Newport 2012: Zu Audio

Here’s my new favorite line: “Music at an audio show sucks.”

This is such a canard — but you hear it all the time. From everywhere. Even people who should know better.

I am seriously confused.

I mean, seriously, are you impaired in some way that compels you to leave all your music behind when you travel to a show? Dude. Man up. Bring a disc. Or a memory stick. Or something! Totally spaced and just forgot to bring your own? Guess what! Each show has a marketplace where you can pick up new music, usually for a discount! Feeling like cheap bastard and don’t want to shell out for an album or thirty (me, I find it absurdly hard to stop at one — these rooms are like a giant can of audio Pringles)? Fine, no problem, if you wander into a room and don’t like the music, here’s a simple trick — ask them to change it.

This isn’t brain surgery. No one is killing babies or curing cancer. It’s music. You’re supposed to enjoy it. If you don’t like what you’re hearing, and your choice is to just sit there and take it, saving up your discomfort for a later whine-session, well, that’s all on you. Suffer through yet another room playing “Keith Don’t Go” if you must. Me, I’m heading to Zu.

I don’t think I’ve ever been to a Zu Audio showroom where I’ve recognized even a single LP being played. Not once. Not a single fucking time. Ever. Which is remarkable, really, since I am familiar with all music, everywhere, and all the cool kids look to me as their barometer for “what’s cool”.

Uh huh. R – i – i – i – i – i – ght.

Dude, I am so old! I mean, seriously, who plays The Flaming Lips And Stardeath And White Dwarfs With Henry Rollins And Peaches Doing Dark Side Of The Moon as a demo at an audio show? Well, guess what — Zu Audio does. Suck it, Nils Lofgren!

Anyway, the Zu Room is, and ever will be, a reference I can trot out for the next five hundred million times someone complains to me about sucky show-music, or just does so near me, or somewhere where I am forced to read it. I will now say, with devastating timing and icy malice, “So, you’ve managed to miss the Zu Audio room altogether, have you?” Maybe I can manage a sneer, too. That’d be perfect.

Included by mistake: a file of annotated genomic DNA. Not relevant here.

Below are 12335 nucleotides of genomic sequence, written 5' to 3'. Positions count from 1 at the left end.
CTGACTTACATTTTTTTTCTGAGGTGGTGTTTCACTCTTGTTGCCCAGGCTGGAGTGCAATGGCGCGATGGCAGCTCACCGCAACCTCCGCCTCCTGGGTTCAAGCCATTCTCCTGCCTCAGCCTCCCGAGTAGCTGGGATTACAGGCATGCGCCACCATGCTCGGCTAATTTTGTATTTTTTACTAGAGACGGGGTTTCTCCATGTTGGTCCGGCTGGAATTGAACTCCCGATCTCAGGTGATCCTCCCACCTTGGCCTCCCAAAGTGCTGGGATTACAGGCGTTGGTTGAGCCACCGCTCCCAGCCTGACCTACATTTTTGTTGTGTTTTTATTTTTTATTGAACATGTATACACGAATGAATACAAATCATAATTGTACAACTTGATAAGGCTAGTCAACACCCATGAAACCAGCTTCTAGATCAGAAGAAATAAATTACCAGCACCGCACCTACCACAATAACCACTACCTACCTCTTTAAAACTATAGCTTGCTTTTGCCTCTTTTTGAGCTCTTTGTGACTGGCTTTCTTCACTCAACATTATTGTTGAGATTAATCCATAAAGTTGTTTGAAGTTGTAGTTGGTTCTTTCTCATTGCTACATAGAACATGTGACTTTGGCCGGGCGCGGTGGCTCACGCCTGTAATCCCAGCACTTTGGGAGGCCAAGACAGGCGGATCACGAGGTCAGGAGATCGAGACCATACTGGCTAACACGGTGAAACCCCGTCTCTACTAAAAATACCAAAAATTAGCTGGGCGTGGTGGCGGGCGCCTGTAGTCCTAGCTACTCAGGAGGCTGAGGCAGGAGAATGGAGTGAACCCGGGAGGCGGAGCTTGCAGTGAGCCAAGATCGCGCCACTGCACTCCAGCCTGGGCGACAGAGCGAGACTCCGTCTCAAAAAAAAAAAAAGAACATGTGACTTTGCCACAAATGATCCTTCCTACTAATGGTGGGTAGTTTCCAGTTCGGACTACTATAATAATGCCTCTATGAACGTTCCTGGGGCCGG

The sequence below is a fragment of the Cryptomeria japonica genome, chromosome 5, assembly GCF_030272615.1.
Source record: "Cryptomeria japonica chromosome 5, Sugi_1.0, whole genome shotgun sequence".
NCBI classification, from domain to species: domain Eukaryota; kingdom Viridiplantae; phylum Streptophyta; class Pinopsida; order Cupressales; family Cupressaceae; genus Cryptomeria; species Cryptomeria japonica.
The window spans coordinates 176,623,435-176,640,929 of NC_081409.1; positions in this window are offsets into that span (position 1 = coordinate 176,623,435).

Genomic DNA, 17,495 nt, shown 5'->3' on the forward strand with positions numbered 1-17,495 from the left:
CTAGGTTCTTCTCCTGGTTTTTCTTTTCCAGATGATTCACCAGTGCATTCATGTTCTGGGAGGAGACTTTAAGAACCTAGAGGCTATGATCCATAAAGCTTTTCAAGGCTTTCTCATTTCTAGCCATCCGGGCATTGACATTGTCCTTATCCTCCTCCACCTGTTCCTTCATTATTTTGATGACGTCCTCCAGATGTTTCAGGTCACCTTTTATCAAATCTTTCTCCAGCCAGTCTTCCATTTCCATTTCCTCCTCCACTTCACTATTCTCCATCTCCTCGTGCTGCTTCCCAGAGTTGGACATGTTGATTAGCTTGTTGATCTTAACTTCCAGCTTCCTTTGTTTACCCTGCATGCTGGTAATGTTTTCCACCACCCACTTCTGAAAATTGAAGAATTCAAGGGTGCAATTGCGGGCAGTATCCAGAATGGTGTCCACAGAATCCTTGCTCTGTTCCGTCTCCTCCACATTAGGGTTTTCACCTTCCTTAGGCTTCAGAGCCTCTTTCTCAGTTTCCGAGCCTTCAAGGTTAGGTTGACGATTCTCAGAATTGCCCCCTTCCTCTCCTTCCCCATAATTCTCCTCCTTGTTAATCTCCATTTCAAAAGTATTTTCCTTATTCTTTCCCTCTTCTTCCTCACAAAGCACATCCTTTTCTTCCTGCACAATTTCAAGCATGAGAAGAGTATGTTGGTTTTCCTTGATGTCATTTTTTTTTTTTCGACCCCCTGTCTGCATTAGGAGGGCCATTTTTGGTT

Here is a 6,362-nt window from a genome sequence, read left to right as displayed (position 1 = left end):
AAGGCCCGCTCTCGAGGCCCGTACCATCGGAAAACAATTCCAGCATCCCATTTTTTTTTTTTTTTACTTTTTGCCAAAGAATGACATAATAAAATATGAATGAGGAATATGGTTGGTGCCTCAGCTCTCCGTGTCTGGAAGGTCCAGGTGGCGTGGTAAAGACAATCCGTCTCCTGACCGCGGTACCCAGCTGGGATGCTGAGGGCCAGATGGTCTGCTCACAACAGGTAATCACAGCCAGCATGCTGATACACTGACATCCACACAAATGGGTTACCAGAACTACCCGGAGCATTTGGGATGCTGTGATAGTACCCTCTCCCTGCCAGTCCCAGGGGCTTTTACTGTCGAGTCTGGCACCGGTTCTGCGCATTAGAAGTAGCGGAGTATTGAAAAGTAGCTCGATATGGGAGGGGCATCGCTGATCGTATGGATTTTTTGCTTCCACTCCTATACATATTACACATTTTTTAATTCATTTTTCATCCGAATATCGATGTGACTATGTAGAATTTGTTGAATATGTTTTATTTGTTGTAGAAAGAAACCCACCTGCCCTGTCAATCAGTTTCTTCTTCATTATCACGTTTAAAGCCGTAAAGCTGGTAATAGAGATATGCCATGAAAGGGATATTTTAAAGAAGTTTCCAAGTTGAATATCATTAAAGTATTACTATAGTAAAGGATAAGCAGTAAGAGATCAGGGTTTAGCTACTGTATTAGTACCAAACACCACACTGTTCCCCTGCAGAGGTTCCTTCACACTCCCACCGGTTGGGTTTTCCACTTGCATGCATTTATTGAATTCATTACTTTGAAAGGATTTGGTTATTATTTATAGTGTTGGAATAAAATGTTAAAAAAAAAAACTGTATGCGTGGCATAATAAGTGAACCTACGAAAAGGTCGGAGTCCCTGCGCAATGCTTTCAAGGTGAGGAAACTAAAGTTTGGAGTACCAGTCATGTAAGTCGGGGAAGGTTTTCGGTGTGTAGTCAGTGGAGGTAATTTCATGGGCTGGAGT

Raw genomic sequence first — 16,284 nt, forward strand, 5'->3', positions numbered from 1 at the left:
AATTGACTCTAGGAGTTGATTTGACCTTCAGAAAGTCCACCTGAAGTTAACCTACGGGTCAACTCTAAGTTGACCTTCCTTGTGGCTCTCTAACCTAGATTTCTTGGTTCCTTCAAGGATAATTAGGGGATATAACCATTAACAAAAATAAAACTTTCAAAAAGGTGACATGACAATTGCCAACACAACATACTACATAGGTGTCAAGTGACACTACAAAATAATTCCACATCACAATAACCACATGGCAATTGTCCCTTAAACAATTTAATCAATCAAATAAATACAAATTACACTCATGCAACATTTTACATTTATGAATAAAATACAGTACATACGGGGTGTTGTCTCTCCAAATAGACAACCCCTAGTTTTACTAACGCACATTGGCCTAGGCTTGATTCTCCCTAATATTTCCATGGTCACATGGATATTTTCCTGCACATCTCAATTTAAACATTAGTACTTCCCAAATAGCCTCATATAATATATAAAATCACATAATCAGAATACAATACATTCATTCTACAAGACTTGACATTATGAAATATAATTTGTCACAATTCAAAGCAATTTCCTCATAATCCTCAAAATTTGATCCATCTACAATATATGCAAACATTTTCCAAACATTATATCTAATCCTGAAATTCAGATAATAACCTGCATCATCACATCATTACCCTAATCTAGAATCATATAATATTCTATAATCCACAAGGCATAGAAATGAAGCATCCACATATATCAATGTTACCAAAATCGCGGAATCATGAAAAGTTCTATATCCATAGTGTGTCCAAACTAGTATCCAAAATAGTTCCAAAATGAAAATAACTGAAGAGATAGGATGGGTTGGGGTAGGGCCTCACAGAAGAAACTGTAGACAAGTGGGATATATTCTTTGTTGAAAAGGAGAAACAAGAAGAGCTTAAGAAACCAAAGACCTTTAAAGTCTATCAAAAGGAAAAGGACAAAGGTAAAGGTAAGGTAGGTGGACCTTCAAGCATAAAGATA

There was some nifty gear tucked away here, spread out before our eminently capable DJ, Ian Casey (Sean’s son).

The great-big $12,500 Zu Audio’s Definition 4 loudspeaker, freshly updated last year and here in a rich cobalt. This speaker has bone-crushing bass — I’m only telling you this because the speaker really ought to come with a warning label. Shocking oversight, there.

Ian was slinging discs on a Zu-modded Technics SL-1200 turntable with an Audio Mods arm, mounted with $439 Zu DL-103 phono cartridge.

Playback came courtesy of a $5k Melody Pure Black 101 preamplifier, wired through a $12k Audion Black Shadow monoblock 845-based 25wpc amplifiers. Zu cabling was used throughout.

But that wasn’t the story.

The story was the Union, a brand-new single driver wonder that Sean had on aural display just for me (not really), when I happened to be wandering through. Pricing for this model will be around $1,600-ish and Zu Audio’s Sean Casey says that “photos, sales info, spec’s, tests and measures, hit the site in about two weeks, and that’s when it starts shipping as well.”